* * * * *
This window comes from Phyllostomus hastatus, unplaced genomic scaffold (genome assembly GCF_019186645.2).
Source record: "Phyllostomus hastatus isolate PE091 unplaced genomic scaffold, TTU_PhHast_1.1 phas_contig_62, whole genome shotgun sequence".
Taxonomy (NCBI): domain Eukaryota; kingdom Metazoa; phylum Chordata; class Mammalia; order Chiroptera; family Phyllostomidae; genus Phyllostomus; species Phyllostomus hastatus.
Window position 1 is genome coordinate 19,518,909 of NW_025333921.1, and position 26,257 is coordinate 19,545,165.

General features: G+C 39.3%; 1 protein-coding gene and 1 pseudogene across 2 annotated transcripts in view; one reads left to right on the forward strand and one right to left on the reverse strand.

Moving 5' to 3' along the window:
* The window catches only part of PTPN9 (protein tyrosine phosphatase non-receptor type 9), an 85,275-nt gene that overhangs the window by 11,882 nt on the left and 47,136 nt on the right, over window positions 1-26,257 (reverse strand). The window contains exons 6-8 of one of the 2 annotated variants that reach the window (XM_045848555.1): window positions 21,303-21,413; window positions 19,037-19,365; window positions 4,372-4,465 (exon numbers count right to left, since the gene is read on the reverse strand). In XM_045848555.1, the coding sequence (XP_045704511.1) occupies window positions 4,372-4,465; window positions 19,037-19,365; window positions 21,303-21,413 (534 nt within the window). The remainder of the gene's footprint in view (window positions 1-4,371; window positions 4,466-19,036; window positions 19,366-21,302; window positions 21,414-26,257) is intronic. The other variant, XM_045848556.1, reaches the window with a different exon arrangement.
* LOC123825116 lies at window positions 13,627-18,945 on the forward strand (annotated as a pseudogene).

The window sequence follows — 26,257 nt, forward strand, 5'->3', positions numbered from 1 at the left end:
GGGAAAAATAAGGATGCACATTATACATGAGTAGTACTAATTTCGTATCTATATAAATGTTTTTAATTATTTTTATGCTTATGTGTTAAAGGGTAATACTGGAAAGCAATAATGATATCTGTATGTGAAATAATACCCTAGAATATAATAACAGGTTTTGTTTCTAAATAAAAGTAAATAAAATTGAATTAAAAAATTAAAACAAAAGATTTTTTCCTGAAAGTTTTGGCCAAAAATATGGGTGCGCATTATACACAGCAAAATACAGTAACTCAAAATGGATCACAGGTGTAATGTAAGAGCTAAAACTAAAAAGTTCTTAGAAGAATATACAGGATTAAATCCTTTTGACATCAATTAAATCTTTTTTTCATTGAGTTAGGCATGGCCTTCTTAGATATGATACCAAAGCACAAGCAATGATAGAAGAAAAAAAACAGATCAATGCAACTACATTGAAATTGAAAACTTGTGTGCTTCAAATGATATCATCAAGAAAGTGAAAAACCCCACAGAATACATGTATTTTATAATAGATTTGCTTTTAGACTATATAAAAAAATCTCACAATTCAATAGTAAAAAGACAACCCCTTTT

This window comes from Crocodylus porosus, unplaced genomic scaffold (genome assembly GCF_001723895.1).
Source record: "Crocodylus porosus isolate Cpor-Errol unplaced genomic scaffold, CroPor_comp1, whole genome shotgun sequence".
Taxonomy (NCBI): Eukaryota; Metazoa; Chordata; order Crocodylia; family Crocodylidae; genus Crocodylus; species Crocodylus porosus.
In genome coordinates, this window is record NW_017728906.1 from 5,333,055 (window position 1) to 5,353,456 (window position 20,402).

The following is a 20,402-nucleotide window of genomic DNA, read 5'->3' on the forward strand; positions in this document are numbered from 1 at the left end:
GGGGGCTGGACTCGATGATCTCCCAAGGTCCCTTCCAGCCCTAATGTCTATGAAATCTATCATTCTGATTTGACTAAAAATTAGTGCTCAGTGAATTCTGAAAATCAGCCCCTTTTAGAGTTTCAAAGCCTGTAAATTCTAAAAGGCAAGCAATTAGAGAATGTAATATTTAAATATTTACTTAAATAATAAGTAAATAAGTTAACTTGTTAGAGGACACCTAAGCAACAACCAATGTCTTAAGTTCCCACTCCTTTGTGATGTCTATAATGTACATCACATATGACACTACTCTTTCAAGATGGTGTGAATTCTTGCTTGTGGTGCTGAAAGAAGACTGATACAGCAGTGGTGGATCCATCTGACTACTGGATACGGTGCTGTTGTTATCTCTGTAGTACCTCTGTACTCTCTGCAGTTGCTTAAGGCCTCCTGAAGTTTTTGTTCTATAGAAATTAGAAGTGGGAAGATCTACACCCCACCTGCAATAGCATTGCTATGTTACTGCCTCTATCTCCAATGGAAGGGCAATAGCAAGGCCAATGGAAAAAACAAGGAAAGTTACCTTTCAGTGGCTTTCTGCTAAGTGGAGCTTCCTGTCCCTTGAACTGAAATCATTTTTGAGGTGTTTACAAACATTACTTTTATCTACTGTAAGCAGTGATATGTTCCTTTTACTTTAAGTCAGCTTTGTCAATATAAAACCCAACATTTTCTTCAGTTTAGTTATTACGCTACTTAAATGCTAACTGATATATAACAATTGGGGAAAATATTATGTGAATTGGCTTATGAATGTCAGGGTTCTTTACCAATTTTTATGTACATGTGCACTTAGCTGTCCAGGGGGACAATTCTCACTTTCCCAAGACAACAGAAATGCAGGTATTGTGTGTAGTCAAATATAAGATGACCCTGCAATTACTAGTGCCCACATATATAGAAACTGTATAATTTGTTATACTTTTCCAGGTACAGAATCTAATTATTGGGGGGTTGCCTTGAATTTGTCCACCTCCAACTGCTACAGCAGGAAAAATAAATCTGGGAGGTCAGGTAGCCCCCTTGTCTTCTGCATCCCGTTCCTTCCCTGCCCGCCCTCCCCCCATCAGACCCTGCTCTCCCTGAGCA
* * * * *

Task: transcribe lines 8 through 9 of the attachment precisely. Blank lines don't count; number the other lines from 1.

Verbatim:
* LOC123825116 lies at window positions 13,627-18,945 on the forward strand (annotated as a pseudogene).

The window sequence follows — 26,257 nt, forward strand, 5'->3', positions numbered from 1 at the left end: